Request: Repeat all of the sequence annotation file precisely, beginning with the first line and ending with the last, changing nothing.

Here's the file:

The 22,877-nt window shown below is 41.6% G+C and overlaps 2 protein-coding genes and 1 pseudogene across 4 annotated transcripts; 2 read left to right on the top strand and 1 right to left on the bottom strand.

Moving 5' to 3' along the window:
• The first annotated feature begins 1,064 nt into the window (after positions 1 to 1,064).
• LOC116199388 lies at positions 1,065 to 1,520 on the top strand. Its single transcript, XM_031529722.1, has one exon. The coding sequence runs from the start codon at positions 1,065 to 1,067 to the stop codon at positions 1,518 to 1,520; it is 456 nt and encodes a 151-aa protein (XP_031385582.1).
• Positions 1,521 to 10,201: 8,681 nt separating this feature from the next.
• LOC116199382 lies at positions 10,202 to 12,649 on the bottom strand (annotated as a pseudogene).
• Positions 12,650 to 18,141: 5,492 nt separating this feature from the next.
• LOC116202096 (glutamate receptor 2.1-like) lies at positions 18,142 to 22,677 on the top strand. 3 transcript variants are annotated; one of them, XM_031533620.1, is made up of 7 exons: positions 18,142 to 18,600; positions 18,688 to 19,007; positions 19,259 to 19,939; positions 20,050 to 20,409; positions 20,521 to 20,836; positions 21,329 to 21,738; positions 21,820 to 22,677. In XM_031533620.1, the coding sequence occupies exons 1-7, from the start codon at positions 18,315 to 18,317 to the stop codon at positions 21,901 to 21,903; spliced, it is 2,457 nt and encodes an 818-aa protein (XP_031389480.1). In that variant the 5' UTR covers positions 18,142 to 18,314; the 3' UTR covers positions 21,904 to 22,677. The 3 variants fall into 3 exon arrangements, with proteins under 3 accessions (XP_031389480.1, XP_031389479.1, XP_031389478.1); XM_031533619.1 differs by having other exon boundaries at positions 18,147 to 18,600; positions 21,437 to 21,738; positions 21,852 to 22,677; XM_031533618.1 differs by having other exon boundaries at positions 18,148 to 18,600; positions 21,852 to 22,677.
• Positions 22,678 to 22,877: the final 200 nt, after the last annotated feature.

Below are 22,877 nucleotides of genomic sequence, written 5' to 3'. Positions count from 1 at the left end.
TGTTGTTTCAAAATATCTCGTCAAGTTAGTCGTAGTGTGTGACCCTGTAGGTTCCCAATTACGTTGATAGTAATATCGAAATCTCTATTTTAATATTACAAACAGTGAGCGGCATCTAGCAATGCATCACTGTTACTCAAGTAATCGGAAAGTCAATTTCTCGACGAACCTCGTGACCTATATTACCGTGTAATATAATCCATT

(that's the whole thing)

The 22,877-nt window shown below is 41.6% G+C and overlaps 2 protein-coding genes and 1 pseudogene across 4 annotated transcripts; 2 read left to right on the top strand and 1 right to left on the bottom strand.

Moving 5' to 3' along the window:
• The first annotated feature begins 1,064 nt into the window (after positions 1 to 1,064).
• LOC116199388 lies at positions 1,065 to 1,520 on the top strand. Its single transcript, XM_031529722.1, has one exon. The coding sequence runs from the start codon at positions 1,065 to 1,067 to the stop codon at positions 1,518 to 1,520; it is 456 nt and encodes a 151-aa protein (XP_031385582.1).
• Positions 1,521 to 10,201: 8,681 nt separating this feature from the next.
• LOC116199382 lies at positions 10,202 to 12,649 on the bottom strand (annotated as a pseudogene).
• Positions 12,650 to 18,141: 5,492 nt separating this feature from the next.
• LOC116202096 (glutamate receptor 2.1-like) lies at positions 18,142 to 22,677 on the top strand. 3 transcript variants are annotated; one of them, XM_031533620.1, is made up of 7 exons: positions 18,142 to 18,600; positions 18,688 to 19,007; positions 19,259 to 19,939; positions 20,050 to 20,409; positions 20,521 to 20,836; positions 21,329 to 21,738; positions 21,820 to 22,677. In XM_031533620.1, the coding sequence occupies exons 1-7, from the start codon at positions 18,315 to 18,317 to the stop codon at positions 21,901 to 21,903; spliced, it is 2,457 nt and encodes an 818-aa protein (XP_031389480.1). In that variant the 5' UTR covers positions 18,142 to 18,314; the 3' UTR covers positions 21,904 to 22,677. The 3 variants fall into 3 exon arrangements, with proteins under 3 accessions (XP_031389480.1, XP_031389479.1, XP_031389478.1); XM_031533619.1 differs by having other exon boundaries at positions 18,147 to 18,600; positions 21,437 to 21,738; positions 21,852 to 22,677; XM_031533618.1 differs by having other exon boundaries at positions 18,148 to 18,600; positions 21,852 to 22,677.
• Positions 22,678 to 22,877: the final 200 nt, after the last annotated feature.

Below are 22,877 nucleotides of genomic sequence, written 5' to 3'. Positions count from 1 at the left end.
TGTTGTTTCAAAATATCTCGTCAAGTTAGTCGTAGTGTGTGACCCTGTAGGTTCCCAATTACGTTGATAGTAATATCGAAATCTCTATTTTAATATTACAAACAGTGAGCGGCATCTAGCAATGCATCACTGTTACTCAAGTAATCGGAAAGTCAATTTCTCGACGAACCTCGTGACCTATATTACCGTGTAATATAATCCATT